Thursday, October 08, 2009


There are some things in cooking that once you learn to do them yourself, you never go back to store bought. For me, vinaigrette is definitely one of those things - I haven't bought dressing at all since I learned how easy it is to make an array of flavorful vinaigrettes. Other things that fall into that category include roast chicken, soups, and tomato sauce (I do still buy vodka sauce - not sure why). Others may have crossed off ice cream once they bought ice cream makers, or bread once they mastered the art of baking it. One thing that people always talk about falling into this category, but hasn't quite yet for me, is stock.

Homemade stock, apparently, is much, much better than store-bought stock. This is constantly pushed by almost all chefs, and I totally understand. It has less sodium, no preservatives, and you can control all of the flavors. So I started making homemade stock. It's really easy - forgo any super exact recipe, just put a chicken carcass (leftover from the homemade roast chicken!) into a large pot with whatever you have on hand to enhance the flavor - onion, lemon, thyme, rosemary, carrot, etc. and fill it up with water (investigate a few recipes to get a sense of good flavor enhancers if you're not sure). Bring the whole thing to a boil and let it simmer for as long as you can - I try for like four hours.

Spoon off the grease from the top of the pot, and pour it (once cooled) through a strainer (you may want to remove large items like the chicken carcass before doing this, of course). I then pour it into two cup measurements, and into carefully labeled freezer bags. Who knows what you'll think that mysterious bag is when you find it in 6 months!

So, as you can see, making it is really simple, and I've gotten into the routine of doing it every time I roast a chicken. The thing is, though, that one doesn't tend to roast many chickens when it is summer. So I hadn't made it - until last night - in about 4-5 months, and therefore had (eek!) gotten back into just buying store-bought stock. Could I tell the difference? Nah. I probably will the first time I make soup with my own stock, but I certainly survived the summer. Maybe it's because my stock isn't a perfect recipe, or even the same recipe each time. Who knows. At the end of the day, I went to bed last night with an apartment smelling of delicious flavors and a freezer full of stock, ready and waiting for winter soups to begin!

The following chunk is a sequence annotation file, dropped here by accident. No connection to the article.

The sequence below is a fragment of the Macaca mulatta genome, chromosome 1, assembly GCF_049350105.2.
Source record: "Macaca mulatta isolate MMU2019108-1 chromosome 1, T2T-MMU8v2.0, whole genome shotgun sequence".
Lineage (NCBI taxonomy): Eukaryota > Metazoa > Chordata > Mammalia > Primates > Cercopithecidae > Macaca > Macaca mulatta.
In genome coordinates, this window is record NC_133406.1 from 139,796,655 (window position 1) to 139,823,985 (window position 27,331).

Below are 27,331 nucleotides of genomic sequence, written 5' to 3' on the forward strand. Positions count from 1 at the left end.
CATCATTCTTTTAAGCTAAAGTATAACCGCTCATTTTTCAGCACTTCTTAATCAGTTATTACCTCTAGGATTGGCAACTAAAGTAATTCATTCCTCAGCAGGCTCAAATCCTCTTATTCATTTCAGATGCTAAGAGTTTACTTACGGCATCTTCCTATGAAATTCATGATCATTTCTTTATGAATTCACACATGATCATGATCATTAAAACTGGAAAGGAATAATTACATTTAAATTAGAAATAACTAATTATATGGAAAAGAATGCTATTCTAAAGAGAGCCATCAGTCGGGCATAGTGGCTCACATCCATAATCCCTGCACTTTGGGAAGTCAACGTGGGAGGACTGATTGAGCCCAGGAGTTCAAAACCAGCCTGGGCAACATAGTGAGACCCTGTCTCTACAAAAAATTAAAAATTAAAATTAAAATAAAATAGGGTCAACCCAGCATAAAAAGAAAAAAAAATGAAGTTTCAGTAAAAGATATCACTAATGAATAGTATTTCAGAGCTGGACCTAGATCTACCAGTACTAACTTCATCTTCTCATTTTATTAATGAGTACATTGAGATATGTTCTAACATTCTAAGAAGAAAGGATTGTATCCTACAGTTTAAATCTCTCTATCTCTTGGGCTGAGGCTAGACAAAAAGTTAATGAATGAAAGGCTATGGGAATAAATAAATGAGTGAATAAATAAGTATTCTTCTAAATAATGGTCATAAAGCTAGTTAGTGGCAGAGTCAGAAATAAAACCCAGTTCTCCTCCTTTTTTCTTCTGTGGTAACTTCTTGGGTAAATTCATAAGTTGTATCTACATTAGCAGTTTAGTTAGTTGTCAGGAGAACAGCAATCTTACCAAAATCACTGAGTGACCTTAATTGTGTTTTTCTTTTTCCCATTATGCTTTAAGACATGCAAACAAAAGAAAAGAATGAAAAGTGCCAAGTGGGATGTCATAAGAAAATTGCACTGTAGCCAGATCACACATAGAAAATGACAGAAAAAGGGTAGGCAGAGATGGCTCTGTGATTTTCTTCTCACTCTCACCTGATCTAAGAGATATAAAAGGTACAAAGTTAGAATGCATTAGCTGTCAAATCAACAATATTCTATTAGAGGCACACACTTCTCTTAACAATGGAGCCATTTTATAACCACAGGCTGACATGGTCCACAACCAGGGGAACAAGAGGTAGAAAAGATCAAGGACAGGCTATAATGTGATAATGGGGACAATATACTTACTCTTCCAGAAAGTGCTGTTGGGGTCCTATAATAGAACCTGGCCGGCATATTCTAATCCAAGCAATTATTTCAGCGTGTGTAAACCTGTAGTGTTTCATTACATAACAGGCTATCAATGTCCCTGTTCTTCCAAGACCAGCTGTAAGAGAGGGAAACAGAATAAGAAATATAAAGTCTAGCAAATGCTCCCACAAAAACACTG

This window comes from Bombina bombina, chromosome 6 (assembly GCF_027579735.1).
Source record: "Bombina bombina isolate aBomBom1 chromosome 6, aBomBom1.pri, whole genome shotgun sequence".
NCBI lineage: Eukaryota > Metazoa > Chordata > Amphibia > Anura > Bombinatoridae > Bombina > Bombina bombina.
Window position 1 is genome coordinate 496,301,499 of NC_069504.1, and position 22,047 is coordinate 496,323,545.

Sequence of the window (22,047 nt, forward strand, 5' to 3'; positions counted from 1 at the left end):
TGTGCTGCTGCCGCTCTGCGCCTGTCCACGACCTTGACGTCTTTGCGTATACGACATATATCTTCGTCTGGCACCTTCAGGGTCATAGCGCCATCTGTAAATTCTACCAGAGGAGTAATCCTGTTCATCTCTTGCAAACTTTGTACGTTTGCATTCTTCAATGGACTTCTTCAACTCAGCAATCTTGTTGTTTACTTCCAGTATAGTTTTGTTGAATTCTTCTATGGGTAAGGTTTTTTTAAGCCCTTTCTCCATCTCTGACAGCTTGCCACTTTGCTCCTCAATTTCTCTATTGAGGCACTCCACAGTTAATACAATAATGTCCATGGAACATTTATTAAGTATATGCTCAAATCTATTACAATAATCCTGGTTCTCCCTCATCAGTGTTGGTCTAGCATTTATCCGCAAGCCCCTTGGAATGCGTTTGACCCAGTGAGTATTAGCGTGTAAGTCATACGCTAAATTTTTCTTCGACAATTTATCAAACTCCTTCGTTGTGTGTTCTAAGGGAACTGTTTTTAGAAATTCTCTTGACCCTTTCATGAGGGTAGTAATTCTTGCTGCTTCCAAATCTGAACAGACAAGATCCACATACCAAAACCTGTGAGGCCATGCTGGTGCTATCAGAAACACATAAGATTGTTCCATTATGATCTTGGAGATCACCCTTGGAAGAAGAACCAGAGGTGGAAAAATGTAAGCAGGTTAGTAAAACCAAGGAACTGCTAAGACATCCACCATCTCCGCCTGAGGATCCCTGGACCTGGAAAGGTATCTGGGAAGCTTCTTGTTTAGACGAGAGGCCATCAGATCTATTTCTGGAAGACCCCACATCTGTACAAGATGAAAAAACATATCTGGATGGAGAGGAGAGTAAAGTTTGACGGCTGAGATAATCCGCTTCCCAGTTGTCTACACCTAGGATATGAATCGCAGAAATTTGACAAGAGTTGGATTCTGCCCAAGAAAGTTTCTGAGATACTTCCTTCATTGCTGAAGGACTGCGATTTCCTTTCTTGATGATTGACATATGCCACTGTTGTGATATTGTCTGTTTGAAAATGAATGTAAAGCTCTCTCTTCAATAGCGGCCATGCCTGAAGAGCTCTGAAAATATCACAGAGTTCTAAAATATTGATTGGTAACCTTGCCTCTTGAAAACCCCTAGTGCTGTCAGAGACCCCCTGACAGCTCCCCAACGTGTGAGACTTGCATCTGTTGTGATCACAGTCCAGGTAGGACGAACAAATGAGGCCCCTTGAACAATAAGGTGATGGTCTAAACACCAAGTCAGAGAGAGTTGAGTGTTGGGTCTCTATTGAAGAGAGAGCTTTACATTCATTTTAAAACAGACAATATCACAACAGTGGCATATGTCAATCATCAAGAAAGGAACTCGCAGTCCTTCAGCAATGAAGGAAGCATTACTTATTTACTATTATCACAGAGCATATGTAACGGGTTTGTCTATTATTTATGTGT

1. Anonymous11:07 AM

    hi calvine! my grandma's stock secret is to use a couple squirts of ketchup (sounds weird, but is always the missing puzzle piece for me) and cilantro either chopped and thrown into the pot, or tied up into a cheesecloth and thrown in like a teabag. i don't know why, but my chicken soup always tastes better when i listen to my grandma!

  2. Anonymous11:09 AM

    p.s. this is denise

  3. This is such a great idea... easy and gratifies my fascination with the wonders of flavor mixing via lengthy simmering.

    I so rarely make things like roast chicken (four roommates a spacious refrigerator does not make, and I'm never around to pick at leftovers), but was thinking of picking up some beef bones. I'd love to hear your expert advice on what to add to add to flavor a homemade beef stock.

  4. Hmm... I've never made beef stock before! Denise's ketchup trick sounds like it would work particularly well with a beef stock... let me know how it goes, Conor!


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